If you saw my last post about the Chrysler TC by Maserati, you know the background leading up to the highly competitive luxury coupe market of the late 1980s and early 1990s. Today, we’re going to take a look at Buick’s short-lived attempt at cracking into this market segment.
The Reatta was a two-seat coupe that went on sale in 1988. Like the Chrysler TC, it was intended to be a top-of-the-line model, available at a premium price. Though the Reatta is in the same vehicle segment as the TC, Buick’s approach was completely different from Chrysler’s. Continue reading →
The 1980s were a wild time for the Chrysler Corporation. After narrowly avoiding bankruptcy and getting a bailout from Uncle Sam in 1979, Chrysler was looking to regain its footing in the market and return to financial stability. Lee Iacocca took over as CEO and pulled off one of the greatest comebacks in the history of American business, but the road to recovery was undeniably a rocky one. We’ll get to the TC in a moment, but first, some background information is necessary.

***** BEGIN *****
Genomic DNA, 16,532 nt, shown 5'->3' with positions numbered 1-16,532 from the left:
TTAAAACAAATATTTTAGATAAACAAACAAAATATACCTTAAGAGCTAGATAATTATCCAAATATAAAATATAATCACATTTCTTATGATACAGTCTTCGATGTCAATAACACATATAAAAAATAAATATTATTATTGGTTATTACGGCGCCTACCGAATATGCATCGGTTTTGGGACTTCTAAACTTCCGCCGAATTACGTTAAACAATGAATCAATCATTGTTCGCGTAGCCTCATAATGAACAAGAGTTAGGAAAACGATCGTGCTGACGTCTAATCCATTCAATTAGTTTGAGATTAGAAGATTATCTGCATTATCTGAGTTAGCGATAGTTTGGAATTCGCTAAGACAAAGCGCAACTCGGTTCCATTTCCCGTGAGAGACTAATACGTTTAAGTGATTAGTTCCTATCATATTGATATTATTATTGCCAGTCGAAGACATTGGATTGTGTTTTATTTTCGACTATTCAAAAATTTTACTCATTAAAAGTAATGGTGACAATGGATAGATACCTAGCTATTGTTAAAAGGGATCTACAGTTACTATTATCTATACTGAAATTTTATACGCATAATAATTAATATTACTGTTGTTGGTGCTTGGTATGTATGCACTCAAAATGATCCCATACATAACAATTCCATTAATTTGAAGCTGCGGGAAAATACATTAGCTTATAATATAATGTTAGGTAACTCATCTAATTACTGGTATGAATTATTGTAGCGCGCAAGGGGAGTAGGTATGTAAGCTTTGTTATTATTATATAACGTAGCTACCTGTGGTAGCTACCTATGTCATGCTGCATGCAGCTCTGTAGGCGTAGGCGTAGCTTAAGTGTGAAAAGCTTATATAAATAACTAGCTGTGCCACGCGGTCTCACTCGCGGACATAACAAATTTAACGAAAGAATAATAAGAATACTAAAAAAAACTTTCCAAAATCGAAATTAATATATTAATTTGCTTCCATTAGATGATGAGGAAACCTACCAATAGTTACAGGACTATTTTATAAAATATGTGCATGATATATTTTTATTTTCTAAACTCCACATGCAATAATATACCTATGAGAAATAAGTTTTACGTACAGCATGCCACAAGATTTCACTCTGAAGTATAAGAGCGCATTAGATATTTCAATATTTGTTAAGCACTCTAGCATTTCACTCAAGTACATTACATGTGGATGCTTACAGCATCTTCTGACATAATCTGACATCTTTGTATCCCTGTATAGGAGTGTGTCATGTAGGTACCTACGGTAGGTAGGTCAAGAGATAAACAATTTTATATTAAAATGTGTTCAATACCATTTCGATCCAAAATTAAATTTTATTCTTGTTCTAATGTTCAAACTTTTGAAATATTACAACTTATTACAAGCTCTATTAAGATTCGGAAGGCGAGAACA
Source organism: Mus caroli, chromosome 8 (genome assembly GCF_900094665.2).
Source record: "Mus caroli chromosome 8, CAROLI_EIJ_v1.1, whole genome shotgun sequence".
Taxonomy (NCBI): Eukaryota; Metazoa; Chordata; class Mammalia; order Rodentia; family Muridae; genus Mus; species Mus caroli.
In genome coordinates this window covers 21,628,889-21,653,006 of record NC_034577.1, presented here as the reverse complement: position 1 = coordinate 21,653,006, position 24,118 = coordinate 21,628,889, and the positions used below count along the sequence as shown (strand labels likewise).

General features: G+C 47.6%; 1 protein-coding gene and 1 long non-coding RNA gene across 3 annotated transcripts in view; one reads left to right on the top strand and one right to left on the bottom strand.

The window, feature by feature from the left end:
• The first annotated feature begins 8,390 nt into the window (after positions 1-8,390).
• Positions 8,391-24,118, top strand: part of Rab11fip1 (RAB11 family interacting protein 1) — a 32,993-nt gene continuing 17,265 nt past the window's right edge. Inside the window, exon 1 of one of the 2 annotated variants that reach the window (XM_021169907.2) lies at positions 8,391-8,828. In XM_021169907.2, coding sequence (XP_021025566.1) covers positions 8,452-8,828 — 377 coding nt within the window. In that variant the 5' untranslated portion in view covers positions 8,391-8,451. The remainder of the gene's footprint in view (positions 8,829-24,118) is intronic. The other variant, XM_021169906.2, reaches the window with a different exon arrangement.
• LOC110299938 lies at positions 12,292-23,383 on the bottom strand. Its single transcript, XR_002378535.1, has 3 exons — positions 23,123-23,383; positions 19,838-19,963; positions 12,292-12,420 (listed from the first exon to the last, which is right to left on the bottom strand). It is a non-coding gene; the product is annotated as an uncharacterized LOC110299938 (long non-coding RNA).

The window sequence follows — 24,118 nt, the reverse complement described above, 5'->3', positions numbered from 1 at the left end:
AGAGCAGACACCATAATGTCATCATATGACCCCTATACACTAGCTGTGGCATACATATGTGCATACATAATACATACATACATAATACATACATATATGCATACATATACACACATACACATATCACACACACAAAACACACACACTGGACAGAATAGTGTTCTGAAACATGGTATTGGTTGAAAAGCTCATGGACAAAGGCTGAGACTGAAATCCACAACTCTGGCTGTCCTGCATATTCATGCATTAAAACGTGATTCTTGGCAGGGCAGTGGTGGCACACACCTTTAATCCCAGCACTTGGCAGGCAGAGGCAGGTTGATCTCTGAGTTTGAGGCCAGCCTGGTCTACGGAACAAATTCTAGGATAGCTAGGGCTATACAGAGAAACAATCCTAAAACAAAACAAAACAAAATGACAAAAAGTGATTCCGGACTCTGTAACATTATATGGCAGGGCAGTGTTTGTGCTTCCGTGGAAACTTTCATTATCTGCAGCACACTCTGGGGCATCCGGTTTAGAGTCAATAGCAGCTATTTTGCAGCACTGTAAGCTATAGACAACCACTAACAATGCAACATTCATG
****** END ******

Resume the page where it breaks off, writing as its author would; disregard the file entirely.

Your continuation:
In 1981, Chrysler revived the “Imperial” brand as a personal luxury coupe to try and compete with Lincoln. Based on the much cheaper Cordoba, the Imperial was expensive and produced a pathetic 140 horsepower from its 318 cubic inch V8 engine. While technically advanced, it was a commercial flop and Chrysler threw in the towel after just 3 years and 12,385 units produced. Continue reading →
The Ford Thunderbird will go down in history as the car that created an entire market segment: the personal luxury coupe. Since that time, many other auto makers have produced their own version of the Thunderbird. Over time, the segment came to be defined by a few characteristics: an emphasis on luxury and the latest technology, powerful engines with comfortable suspensions, and of course, a 2-door, 4-passenger seating arrangement.
Although the American economy went through a recession in the early 1980s, things turned around and the demand for personal luxury coupes was on the rise by the later end of the decade. General Motors had the Buick Riviera, Ford had the Lincoln Mark VII, and Chrysler had resurrected the Imperial name for their 1981-1983 coupe. The United States wouldn’t see the Lexus SC400 until 1991, but this car was its Japanese predecessor: the Toyota Soarer Z20.